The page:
The New York Times carries a story on the legal justification for killing rather than capturing al-Awlaki. Link below I hope but I’m not sure. If not, search Times for “Secret US Memo Made Legal Case to Kill a Citizen, it is worth reading.
While the legal case determines that capture would be impossible or at least highly impractical and the story emphasizes that this was a one-time, one person opinion, who can doubt the appeal of the rationale for killing people determined to be “bad guys” by a president and his key advisers?
The Patriot Act and subsequent legislation when being considered by Congress included a multitude of ways in which established legal principles protecting individuals’ rights were diminished or eliminated. These diminished protections required the police and intelligence agencies to meet high standards for carrying out their activities against you. The 9/11 attack and the justifiable public fear and outrage provided enough public support to assure the Patriot Act’s prompt passage without serious review and discussion. The police and agencies took advantage of that environment to seek and obtain lower standards in areas that made adherence to the standards highly inconvenient for them. At the time, no one knew if any of them were of any importance in the ill-defined conflict that had begun on 9/11, but they were of general “convenience” to police and the agencies.
Thus far, there has been no public appetite to look carefully at the implications of these laws and more that are proposed. Civil libertarians are a group at the margin of legal debate currently (although there do seem to be a few more voices of concern lately).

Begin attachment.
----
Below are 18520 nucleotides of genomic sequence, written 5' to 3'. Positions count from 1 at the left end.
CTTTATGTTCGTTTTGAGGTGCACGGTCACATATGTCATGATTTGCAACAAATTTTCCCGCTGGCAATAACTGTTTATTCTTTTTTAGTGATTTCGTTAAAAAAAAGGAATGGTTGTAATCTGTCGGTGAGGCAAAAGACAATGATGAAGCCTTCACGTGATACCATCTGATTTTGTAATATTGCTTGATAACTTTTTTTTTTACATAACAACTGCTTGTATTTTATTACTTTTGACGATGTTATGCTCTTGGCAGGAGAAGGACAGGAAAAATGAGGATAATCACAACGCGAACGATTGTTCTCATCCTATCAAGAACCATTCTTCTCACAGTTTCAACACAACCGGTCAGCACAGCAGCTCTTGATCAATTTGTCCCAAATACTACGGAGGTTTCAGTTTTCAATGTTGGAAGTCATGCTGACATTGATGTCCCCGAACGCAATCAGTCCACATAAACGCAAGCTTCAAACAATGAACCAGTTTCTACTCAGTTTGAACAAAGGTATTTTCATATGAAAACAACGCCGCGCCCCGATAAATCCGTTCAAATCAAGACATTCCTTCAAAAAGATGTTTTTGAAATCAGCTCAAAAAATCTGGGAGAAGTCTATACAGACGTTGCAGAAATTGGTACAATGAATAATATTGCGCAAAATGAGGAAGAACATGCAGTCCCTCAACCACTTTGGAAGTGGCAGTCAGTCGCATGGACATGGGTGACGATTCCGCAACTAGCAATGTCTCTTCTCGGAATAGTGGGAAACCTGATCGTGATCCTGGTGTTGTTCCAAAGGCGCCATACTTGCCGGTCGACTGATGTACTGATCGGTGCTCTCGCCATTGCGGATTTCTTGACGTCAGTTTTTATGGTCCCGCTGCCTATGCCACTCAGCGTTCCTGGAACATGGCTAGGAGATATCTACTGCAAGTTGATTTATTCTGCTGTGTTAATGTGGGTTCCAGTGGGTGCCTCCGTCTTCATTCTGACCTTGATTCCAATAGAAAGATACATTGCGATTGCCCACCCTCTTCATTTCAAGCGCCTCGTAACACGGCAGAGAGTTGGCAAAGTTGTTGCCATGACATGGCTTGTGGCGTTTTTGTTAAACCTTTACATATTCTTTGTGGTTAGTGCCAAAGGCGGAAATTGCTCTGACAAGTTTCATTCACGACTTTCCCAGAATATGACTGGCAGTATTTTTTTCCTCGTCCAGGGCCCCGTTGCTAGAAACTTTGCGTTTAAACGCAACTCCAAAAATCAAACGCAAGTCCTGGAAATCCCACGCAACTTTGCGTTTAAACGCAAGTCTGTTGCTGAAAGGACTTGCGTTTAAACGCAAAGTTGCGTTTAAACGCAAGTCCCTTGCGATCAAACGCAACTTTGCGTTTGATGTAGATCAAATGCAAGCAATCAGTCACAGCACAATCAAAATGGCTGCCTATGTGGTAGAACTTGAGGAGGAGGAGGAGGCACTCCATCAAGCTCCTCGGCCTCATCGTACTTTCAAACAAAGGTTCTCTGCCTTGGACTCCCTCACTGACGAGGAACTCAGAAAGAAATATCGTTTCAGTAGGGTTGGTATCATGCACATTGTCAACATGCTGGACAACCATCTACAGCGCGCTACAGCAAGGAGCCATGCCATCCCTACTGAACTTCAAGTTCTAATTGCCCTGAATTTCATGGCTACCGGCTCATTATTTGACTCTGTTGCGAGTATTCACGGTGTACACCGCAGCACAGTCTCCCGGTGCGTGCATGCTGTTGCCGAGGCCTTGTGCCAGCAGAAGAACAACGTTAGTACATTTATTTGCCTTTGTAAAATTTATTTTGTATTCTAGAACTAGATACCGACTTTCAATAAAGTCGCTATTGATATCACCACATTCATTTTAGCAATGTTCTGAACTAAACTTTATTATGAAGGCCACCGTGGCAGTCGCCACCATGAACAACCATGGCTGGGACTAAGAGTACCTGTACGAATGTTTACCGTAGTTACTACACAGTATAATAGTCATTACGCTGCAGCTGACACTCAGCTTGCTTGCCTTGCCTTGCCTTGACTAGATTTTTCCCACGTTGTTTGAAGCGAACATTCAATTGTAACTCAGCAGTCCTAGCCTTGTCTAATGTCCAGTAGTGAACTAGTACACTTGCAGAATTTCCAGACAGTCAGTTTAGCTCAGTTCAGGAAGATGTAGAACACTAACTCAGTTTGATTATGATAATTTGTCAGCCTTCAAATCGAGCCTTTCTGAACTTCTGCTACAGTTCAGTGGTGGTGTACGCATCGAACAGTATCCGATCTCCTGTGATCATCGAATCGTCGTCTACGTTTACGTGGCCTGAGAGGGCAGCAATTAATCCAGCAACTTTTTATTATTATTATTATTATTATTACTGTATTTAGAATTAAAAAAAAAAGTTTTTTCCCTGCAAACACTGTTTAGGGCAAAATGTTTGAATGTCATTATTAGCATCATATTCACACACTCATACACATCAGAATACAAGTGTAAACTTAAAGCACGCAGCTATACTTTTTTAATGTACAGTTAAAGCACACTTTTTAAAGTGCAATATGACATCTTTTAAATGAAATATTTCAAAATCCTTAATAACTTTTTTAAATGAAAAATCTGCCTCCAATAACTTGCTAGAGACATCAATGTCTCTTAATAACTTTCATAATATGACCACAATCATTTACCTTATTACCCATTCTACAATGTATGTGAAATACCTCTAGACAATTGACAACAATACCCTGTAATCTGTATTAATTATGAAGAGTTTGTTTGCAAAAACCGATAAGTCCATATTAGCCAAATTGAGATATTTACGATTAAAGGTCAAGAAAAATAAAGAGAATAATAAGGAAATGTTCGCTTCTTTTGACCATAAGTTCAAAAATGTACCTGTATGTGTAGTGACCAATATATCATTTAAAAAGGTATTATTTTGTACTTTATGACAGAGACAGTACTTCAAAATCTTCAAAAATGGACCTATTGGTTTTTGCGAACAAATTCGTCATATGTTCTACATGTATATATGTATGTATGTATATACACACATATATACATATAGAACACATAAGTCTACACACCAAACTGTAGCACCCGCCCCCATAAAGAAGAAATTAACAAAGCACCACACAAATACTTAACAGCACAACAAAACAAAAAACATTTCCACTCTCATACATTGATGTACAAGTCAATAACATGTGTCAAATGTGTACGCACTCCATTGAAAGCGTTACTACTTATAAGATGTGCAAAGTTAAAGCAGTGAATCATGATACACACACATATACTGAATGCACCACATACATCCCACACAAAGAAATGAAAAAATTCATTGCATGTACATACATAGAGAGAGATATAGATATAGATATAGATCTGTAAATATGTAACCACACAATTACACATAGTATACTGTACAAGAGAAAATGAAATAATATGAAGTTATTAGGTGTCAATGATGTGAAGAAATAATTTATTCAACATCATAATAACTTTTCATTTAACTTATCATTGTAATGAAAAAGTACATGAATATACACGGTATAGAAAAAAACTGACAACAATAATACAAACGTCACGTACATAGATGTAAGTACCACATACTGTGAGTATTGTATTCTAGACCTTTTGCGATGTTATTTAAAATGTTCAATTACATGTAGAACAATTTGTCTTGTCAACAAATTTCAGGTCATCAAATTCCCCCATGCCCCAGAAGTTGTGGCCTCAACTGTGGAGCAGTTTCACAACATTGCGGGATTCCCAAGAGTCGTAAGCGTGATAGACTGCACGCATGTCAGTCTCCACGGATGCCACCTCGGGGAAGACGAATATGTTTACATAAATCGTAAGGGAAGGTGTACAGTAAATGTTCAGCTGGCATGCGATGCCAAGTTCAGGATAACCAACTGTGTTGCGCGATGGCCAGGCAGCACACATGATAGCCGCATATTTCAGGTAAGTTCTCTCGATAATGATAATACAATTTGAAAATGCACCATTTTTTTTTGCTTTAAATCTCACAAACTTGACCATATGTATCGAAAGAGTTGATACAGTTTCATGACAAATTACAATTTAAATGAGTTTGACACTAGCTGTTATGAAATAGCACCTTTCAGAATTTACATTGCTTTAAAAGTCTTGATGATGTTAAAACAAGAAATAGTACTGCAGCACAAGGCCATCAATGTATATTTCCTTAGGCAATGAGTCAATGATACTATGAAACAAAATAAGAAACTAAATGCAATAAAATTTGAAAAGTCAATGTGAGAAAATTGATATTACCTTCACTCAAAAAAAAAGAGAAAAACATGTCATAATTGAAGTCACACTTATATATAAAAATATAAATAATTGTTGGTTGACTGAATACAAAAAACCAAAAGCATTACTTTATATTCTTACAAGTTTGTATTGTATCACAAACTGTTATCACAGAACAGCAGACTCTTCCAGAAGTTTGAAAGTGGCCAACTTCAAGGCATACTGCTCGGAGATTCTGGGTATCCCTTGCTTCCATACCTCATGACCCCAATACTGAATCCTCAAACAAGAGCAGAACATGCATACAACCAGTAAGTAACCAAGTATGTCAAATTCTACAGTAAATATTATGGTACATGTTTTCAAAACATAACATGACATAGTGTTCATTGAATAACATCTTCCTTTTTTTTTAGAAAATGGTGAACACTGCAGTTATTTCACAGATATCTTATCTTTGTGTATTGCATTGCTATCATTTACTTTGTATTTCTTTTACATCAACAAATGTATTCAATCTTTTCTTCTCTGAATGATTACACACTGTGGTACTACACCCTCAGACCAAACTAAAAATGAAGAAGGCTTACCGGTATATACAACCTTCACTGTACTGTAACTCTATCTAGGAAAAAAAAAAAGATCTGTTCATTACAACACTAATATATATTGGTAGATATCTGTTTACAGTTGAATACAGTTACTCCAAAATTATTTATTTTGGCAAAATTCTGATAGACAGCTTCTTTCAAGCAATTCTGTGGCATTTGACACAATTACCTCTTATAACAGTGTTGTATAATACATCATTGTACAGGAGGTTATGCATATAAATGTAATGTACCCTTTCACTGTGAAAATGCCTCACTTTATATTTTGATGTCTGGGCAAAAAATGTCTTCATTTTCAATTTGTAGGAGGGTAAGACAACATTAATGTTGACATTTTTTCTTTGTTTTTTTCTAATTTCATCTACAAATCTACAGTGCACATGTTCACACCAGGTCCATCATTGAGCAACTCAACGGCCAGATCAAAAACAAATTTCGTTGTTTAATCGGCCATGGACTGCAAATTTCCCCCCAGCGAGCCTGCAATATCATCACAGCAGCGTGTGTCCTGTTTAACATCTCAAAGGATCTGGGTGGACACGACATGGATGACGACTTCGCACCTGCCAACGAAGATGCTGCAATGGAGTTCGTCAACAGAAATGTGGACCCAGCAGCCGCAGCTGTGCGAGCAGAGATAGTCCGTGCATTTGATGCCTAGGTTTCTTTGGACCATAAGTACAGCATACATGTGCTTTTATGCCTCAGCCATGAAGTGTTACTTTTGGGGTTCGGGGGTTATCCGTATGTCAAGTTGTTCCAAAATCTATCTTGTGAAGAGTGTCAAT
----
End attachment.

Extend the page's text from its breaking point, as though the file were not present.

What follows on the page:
Drone and missile technology advances apace with precision increasing dramatically from what it was early in the Afghanistan War. How precise it can be is, I’m almost certain, both classified and increasing rapidly.
One might easily enough make the case that the risks to the SEALS associated with killing Bin Laden were justified by his prominence in the events of 9/11 and the same case for his successor who was then his deputy, if or when that happens, as necessary for the public to satisfy its retributive passion as well as be satisfied that he is not out there somewhere planning another big attack on us.
What becomes more difficult as time passes and the identity of significant terrorist leaders is less well-known generally is the risk of American lives to capture and/or kill them if capture is impossible at the point of engagement.
If a drone can simply remove completely the risk of American (and allied) casualties and the leaders are many, distributed, and having information to yield about their small group only, well, send the drone to kill them.
At this point killing them becomes purely convenient and unrelated to capture. And, if they are Americans, the justification for killing them remains in the hands of the executive and secret from the public.
We have seen the new “convenience” powers of the government divorced from exclusively “terrorist” suspicions and made available for more general criminal use against Americans domestically without suspicion.
Who can imagine that, with a few tweaks here and there, the “one-time-only” opinion can permit killing of people domestically, for no better reason than capturing risks police casualties? Police casualties are risks and police operations are often “inconvenient.”
I think it can be “tweaked” and, unless Americans show greater concern about these issues, if not sooner, then later, it will be.